But legal and human rights experts told Al Jazeera that if Riyadh were to investigate and eventually try the suspects in Saudi Arabia, there would be little chance of a fair and transparent process.
“There is basically no separation of powers in Saudi Arabia,” said Noha Aboueldahab, visiting fellow at the Brookings Institution in Doha. “The judicial system is not independent and as a result, you have unfair and non-transparent trials.”
“Saudi Arabia will probably use national security as an excuse to prevent the recording of this trial,” Aboueldahab, an expert on the prosecution of political leaders in the Arab world, added.
These practices are common in Saudi Arabia, Aboueldahab said, citing a recent UN report.
The June report stated that Saudi Arabia uses its anti-terror laws to torture suspects and that those in prison are prevented from talking to lawyers.
Antoine Madelin, director for international advocacy at the International Federation for Human Rights (FIDH), agreed with Aboueldahab’s view that the chances of a fair trial in the kingdom are small.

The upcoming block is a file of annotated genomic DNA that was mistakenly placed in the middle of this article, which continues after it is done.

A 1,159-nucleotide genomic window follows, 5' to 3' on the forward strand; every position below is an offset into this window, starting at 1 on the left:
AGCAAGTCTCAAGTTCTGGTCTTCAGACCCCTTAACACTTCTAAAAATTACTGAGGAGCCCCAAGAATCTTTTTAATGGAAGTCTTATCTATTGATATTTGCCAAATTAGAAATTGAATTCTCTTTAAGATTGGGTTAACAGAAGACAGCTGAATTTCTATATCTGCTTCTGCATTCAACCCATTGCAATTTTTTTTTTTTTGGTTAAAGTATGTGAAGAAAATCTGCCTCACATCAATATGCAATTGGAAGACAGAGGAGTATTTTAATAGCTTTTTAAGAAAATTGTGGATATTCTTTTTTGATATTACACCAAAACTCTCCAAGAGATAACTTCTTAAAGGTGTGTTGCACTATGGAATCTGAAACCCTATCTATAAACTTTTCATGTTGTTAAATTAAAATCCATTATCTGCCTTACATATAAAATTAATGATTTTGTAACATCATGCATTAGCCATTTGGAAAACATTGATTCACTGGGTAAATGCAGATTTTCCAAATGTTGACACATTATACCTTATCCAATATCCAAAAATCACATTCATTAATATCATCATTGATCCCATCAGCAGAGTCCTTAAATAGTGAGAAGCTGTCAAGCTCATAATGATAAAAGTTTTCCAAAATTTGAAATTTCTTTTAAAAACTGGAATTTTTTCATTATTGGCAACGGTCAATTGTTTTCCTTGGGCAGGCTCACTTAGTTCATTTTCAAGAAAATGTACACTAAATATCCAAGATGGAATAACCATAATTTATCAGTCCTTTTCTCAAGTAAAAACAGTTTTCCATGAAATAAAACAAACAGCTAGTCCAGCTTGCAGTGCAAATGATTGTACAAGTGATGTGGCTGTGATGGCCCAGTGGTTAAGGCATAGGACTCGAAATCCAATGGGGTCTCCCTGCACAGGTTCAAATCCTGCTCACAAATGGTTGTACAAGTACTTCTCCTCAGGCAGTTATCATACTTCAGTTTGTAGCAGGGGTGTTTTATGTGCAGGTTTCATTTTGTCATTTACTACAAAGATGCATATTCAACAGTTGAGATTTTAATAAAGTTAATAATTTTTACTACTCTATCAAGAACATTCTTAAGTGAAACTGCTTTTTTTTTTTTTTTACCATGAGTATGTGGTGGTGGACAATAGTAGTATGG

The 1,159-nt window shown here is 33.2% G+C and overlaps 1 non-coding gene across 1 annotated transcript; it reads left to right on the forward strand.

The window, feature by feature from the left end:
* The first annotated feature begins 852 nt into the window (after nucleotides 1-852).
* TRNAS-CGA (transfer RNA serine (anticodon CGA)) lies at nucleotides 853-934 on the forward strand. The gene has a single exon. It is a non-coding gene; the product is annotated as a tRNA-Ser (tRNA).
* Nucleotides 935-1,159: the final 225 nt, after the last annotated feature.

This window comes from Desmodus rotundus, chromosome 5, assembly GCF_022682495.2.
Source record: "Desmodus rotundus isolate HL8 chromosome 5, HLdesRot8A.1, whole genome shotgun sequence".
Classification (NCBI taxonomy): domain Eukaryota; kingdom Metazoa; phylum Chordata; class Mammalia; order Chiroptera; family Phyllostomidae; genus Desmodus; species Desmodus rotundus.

“Saudi Arabia has proven itself as a country where there is no independence of the judiciary and [has] a track record of human rights violations, particularly when these trials regard the Saudi Arabian authorities,” Madelin told Al Jazeera.
“Anything related to this crime will neither be independent nor democratic,” he argued.
Suspects convicted of murder, rape, terrorism and drug trafficking offences face the death penalty under Saudi Arabia’s penal code.